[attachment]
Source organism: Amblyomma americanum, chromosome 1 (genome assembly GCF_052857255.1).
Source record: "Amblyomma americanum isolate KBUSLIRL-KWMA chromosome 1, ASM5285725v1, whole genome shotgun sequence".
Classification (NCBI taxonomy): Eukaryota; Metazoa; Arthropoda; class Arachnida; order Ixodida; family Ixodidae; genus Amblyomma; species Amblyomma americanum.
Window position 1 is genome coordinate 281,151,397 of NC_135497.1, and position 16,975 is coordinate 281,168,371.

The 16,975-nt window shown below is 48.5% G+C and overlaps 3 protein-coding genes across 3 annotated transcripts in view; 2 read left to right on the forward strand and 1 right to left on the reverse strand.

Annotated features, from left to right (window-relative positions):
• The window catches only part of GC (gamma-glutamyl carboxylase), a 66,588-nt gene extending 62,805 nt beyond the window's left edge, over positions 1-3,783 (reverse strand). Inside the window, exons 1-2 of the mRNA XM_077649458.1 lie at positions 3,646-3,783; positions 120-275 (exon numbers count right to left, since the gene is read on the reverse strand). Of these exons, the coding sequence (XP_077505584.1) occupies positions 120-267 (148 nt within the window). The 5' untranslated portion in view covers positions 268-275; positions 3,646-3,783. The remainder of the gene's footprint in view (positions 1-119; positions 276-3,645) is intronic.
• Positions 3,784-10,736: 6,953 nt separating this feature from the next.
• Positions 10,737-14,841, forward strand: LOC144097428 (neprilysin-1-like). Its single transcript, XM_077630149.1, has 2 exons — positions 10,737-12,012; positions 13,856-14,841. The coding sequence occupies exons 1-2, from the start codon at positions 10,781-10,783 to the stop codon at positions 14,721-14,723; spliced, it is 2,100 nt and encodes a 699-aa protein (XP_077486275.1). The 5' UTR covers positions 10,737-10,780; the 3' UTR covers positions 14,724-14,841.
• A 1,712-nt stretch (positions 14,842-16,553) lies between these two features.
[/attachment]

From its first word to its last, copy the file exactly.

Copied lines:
Source organism: Amblyomma americanum, chromosome 1 (genome assembly GCF_052857255.1).
Source record: "Amblyomma americanum isolate KBUSLIRL-KWMA chromosome 1, ASM5285725v1, whole genome shotgun sequence".
Classification (NCBI taxonomy): Eukaryota; Metazoa; Arthropoda; class Arachnida; order Ixodida; family Ixodidae; genus Amblyomma; species Amblyomma americanum.
Window position 1 is genome coordinate 281,151,397 of NC_135497.1, and position 16,975 is coordinate 281,168,371.

The 16,975-nt window shown below is 48.5% G+C and overlaps 3 protein-coding genes across 3 annotated transcripts in view; 2 read left to right on the forward strand and 1 right to left on the reverse strand.

Annotated features, from left to right (window-relative positions):
• The window catches only part of GC (gamma-glutamyl carboxylase), a 66,588-nt gene extending 62,805 nt beyond the window's left edge, over positions 1-3,783 (reverse strand). Inside the window, exons 1-2 of the mRNA XM_077649458.1 lie at positions 3,646-3,783; positions 120-275 (exon numbers count right to left, since the gene is read on the reverse strand). Of these exons, the coding sequence (XP_077505584.1) occupies positions 120-267 (148 nt within the window). The 5' untranslated portion in view covers positions 268-275; positions 3,646-3,783. The remainder of the gene's footprint in view (positions 1-119; positions 276-3,645) is intronic.
• Positions 3,784-10,736: 6,953 nt separating this feature from the next.
• Positions 10,737-14,841, forward strand: LOC144097428 (neprilysin-1-like). Its single transcript, XM_077630149.1, has 2 exons — positions 10,737-12,012; positions 13,856-14,841. The coding sequence occupies exons 1-2, from the start codon at positions 10,781-10,783 to the stop codon at positions 14,721-14,723; spliced, it is 2,100 nt and encodes a 699-aa protein (XP_077486275.1). The 5' UTR covers positions 10,737-10,780; the 3' UTR covers positions 14,724-14,841.
• A 1,712-nt stretch (positions 14,842-16,553) lies between these two features.